- to assess environmental conditions and trends on a national, regional and global scale;
- to compare countries and regions;
- to forecast and project trends;
- to provide early warning information, and
- to assess conditions in relation to goals and targets.
Isolated assessment is problematic
Information on the environment may be difficult to evaluate in isolation. In answering questions such as: “How bad or good is the situation? Is it possible to do better?”,etc, it is important to be able to compare the situation and development of various countries. Therefore, points of reference are needed. Preferably, a set of indicators for Norway should be the same as or closely related to the sets of indicators used in other countries.
It is also important to have the capacity to present long time series of the indicators.
An early warning may be seen in changes in these time series.
However, most of the processes at the basis of environmental degradation feature important time lags. These time lags separate opportunities for present action from the manifestation of effects, and sometimes last several generations. These delays are caused by a multitude of factors, such as gradual buffer depletion, long residence times of chemicals and slow transport in soils and groundwater. Everything may seem to function normally until, suddenly, the buffer zone becomes worn down.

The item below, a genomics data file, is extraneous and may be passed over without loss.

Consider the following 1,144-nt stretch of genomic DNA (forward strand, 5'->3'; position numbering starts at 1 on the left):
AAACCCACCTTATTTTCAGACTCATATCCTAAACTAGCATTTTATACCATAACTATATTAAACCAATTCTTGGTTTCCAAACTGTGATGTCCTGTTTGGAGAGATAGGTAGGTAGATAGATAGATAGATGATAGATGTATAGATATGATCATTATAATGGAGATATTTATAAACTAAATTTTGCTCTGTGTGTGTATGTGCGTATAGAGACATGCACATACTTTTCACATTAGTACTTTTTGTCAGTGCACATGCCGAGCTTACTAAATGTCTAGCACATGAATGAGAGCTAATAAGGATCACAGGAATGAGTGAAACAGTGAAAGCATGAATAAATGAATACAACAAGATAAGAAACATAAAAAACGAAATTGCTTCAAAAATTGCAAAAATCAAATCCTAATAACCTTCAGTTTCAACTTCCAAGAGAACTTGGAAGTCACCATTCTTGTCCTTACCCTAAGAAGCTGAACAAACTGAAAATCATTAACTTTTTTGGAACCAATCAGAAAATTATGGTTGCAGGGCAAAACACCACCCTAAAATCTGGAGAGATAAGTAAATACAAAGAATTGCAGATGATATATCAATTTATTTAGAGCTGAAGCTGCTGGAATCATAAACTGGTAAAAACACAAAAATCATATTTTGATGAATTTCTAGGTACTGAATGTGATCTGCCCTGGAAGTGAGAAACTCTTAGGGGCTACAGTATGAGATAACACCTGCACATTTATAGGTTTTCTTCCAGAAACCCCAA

Criteria for Indicator Selection
An environmental indicator should :
- provide a representative picture of environmental conditions, pressure on the environment or society’s response;
- be simple, easy to interpret and able to show trends over time;
- be responsive to changes in the environment and related to human activities;
- provide a basis for international comparisons;